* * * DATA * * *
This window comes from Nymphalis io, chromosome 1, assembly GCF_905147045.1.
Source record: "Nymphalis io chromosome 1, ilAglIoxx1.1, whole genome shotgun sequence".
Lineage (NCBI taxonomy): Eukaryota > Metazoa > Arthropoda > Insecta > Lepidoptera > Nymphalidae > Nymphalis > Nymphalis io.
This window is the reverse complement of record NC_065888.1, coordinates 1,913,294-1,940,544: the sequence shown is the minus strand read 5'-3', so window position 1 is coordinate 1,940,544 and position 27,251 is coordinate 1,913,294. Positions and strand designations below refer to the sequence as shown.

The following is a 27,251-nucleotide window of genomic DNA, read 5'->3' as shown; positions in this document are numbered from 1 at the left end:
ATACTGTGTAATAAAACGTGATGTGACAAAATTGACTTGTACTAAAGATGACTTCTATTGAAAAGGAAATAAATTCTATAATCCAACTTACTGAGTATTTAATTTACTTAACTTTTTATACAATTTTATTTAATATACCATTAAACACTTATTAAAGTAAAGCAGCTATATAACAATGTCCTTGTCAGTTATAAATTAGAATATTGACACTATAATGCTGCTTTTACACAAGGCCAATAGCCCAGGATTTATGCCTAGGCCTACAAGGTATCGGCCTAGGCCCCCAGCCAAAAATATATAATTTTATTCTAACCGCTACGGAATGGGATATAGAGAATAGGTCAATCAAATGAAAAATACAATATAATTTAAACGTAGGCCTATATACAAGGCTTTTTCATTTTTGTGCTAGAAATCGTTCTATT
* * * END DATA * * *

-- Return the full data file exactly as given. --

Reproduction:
This window comes from Nymphalis io, chromosome 1, assembly GCF_905147045.1.
Source record: "Nymphalis io chromosome 1, ilAglIoxx1.1, whole genome shotgun sequence".
Lineage (NCBI taxonomy): Eukaryota > Metazoa > Arthropoda > Insecta > Lepidoptera > Nymphalidae > Nymphalis > Nymphalis io.
This window is the reverse complement of record NC_065888.1, coordinates 1,913,294-1,940,544: the sequence shown is the minus strand read 5'-3', so window position 1 is coordinate 1,940,544 and position 27,251 is coordinate 1,913,294. Positions and strand designations below refer to the sequence as shown.

The following is a 27,251-nucleotide window of genomic DNA, read 5'->3' as shown; positions in this document are numbered from 1 at the left end:
ATACTGTGTAATAAAACGTGATGTGACAAAATTGACTTGTACTAAAGATGACTTCTATTGAAAAGGAAATAAATTCTATAATCCAACTTACTGAGTATTTAATTTACTTAACTTTTTATACAATTTTATTTAATATACCATTAAACACTTATTAAAGTAAAGCAGCTATATAACAATGTCCTTGTCAGTTATAAATTAGAATATTGACACTATAATGCTGCTTTTACACAAGGCCAATAGCCCAGGATTTATGCCTAGGCCTACAAGGTATCGGCCTAGGCCCCCAGCCAAAAATATATAATTTTATTCTAACCGCTACGGAATGGGATATAGAGAATAGGTCAATCAAATGAAAAATACAATATAATTTAAACGTAGGCCTATATACAAGGCTTTTTCATTTTTGTGCTAGAAATCGTTCTATT